T H E   N I H    C A T A L Y S T      S E P T E M B E R  – O C T O B E R  1999


Anticipating the millennial divide, fellows in the NCI Division of Clinical Sciences hosted their first symposium, in July, on "Research in the 21st Century: Challenges for the Next Generation of Biomedical Investigators."

Some of the research challenges of the next millennium, as remarked upon by NCI speakers Philippe Bishop, Ed Liu, and Susan Lord, sounded familiar: weathering the effects of public policies and politics on the conduct of research; and vectoring ideas between the clinic and the lab, a two-way street for both basic and clinical scientists, to conquer diseases.

Research fellows lucky enough to enter the millennium at NIH, however, will have access to "big science," like vaccine development, gene therapy, genome mapping, transgenic modeling, and bioinformatics, Liu pointed out.

And NCI’s Michael Gottesman presented a David Letterman-like "top 10 list of biomedical research challenges ‘til the year 2009 (see below)" His list, he said, was not meant to be complete—omitting such broad areas as infectious diseases and vaccine development, for instance—but rather to "appeal to DCS fellows" and also to reflect his "own personal research agenda."

Cynthia Delgado, NC


Top Ten Research Challenges

–10. Accurately predict a protein’s tertiary structure from its amino acid sequence.

–9. Use the knowledge of a protein’s structure to predict its interactions with other proteins.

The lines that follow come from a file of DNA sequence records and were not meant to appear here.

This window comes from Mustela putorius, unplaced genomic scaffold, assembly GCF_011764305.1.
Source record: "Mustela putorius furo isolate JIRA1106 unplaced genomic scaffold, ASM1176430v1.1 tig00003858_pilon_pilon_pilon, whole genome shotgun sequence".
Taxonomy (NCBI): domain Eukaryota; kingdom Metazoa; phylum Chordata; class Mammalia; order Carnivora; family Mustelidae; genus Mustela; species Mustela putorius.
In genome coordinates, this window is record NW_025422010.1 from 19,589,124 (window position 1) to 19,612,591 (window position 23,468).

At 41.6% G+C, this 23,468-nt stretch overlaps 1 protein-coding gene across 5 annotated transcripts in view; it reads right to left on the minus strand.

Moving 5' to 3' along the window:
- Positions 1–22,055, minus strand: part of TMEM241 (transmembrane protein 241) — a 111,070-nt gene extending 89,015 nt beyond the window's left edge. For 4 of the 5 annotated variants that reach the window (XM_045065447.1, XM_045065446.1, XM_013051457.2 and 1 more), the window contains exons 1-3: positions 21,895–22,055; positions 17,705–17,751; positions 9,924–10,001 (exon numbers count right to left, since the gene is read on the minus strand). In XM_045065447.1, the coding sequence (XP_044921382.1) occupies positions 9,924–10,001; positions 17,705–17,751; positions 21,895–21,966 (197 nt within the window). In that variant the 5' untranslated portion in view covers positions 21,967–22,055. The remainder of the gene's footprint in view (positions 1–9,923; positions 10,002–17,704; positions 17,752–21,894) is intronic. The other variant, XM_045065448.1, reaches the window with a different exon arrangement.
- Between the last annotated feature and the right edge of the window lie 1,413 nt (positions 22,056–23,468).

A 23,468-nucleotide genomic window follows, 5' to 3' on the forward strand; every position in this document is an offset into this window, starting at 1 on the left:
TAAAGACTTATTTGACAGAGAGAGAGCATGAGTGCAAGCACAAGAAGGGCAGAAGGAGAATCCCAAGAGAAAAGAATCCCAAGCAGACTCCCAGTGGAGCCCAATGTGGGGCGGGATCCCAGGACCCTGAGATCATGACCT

–8. Describe how transcription factors and post-transcriptional regulation affect gene expression for each human gene.

–7. Provide the complete directory of genes with altered expression or function in each of the common cancers.

–6. Write a complete time course for all gene products expressed at each stage of mammalian development.

–5. Develop highly effective and specific anti-cancer drugs based on the knowledge of altered gene products in cancer.

–4. Stimulate stem cells to differentiate into specific tissues for use in tissue remodeling and organ transplantation; develop biomimetics for the same purpose.

–3. Introduce genes specifically into cells to correct genetic defects.

–2. Apply information about cell and molecular biology to treat degenerative diseases of the central nervous system and the major psychoses.

And: the top biomedical challenge for 2009 [add a drum roll and a little levity, please]:

–1. Devise a molecular/integrative description of the brain functions involved in thinking about the Top Ten Biomedical Challenges for 2009.

Michael Gottesman






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